The gap between the platform and the train is a different height every time I get on the subway at Bleecker Street station. Sometimes there is almost no gap at all and I get on the train smoothly. Sometimes the gap is high and I doubt I will be able to make it. I have to either ‘’attack’’ the gap and use all my wheelchair driver abilities to be able to get on, or wait for the next train and hope the gap is smaller this time around.
The train arrives. The gap is just high enough that it’s scary, but not high enough that I decide to give up and wait for the next train. So I go. I attack the gap. And I win. Just as the closing doors are grazing the back of my wheelchair.
“Do I have to get off at Brooklyn Bridge station to get on the 5?” asks a passenger standing in front me. He looks at me. It is obvious that he is speaking to me but it takes me a second to acknowledge that he is in fact speaking to me. Hardly ever do people ask me appropriate questions. I am used to questions of the intrusive and paternalistic kind. Questions about directions are not in the directory of questions usually addressed to me. This guy should be telling me something about my wheelchair, about the gap, about my incredible courage to be out in public. But instead he asks me if he can transfer to the 5 at Brooklyn Bridge station.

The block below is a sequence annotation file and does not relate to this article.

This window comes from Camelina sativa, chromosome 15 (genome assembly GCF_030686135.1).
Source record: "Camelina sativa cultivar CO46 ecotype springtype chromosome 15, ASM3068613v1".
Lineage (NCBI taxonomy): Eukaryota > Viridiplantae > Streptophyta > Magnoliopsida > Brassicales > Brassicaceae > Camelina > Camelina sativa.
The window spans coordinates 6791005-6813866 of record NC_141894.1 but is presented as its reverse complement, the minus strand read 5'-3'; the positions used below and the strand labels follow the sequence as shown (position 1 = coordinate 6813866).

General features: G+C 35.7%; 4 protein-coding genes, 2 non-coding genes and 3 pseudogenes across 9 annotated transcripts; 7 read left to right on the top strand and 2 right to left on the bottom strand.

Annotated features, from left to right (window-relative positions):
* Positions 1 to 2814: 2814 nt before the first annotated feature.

“Yes,” I reply with a smile.
“Thank you! The subway is complicated.”
“Yes, it is!”
Surprisingly, this short conversation ends just as it started. With no awkward, ableist comments or looks.
This is very, very unusual.